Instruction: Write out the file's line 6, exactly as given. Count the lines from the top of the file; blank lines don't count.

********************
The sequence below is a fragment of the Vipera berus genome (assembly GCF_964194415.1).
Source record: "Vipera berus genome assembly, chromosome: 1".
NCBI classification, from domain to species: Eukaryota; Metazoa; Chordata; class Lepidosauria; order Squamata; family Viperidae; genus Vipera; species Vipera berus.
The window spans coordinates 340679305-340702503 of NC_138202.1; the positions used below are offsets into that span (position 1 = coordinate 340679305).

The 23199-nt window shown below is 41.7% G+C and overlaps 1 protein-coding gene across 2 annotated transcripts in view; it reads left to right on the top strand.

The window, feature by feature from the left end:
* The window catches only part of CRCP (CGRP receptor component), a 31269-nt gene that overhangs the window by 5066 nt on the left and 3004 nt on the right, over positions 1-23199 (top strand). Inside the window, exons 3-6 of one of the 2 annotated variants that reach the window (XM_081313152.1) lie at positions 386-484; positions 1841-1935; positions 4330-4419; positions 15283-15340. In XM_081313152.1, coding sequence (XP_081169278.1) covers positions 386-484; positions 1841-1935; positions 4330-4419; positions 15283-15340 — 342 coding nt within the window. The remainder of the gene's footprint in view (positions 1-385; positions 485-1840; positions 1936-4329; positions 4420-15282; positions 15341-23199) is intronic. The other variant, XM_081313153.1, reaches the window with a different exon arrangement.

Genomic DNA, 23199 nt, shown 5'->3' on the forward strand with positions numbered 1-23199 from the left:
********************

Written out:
The window, feature by feature from the left end: